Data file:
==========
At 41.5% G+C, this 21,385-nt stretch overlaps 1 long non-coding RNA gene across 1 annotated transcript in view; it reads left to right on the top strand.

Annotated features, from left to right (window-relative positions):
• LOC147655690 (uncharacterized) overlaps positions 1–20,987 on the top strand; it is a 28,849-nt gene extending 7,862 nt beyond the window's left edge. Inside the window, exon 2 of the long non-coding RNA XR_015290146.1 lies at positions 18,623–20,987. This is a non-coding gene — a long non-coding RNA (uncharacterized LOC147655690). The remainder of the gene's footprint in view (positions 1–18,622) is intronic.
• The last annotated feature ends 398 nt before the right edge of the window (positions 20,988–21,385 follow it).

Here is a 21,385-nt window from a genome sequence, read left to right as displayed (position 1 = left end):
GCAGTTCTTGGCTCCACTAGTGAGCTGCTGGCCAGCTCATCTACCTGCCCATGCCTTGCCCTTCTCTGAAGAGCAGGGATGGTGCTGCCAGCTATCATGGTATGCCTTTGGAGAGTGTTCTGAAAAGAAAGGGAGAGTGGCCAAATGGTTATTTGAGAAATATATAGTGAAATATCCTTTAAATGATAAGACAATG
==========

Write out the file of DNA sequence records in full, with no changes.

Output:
At 41.5% G+C, this 21,385-nt stretch overlaps 1 long non-coding RNA gene across 1 annotated transcript in view; it reads left to right on the top strand.

Annotated features, from left to right (window-relative positions):
• LOC147655690 (uncharacterized) overlaps positions 1–20,987 on the top strand; it is a 28,849-nt gene extending 7,862 nt beyond the window's left edge. Inside the window, exon 2 of the long non-coding RNA XR_015290146.1 lies at positions 18,623–20,987. This is a non-coding gene — a long non-coding RNA (uncharacterized LOC147655690). The remainder of the gene's footprint in view (positions 1–18,622) is intronic.
• The last annotated feature ends 398 nt before the right edge of the window (positions 20,988–21,385 follow it).

Here is a 21,385-nt window from a genome sequence, read left to right as displayed (position 1 = left end):
GCAGTTCTTGGCTCCACTAGTGAGCTGCTGGCCAGCTCATCTACCTGCCCATGCCTTGCCCTTCTCTGAAGAGCAGGGATGGTGCTGCCAGCTATCATGGTATGCCTTTGGAGAGTGTTCTGAAAAGAAAGGGAGAGTGGCCAAATGGTTATTTGAGAAATATATAGTGAAATATCCTTTAAATGATAAGACAATG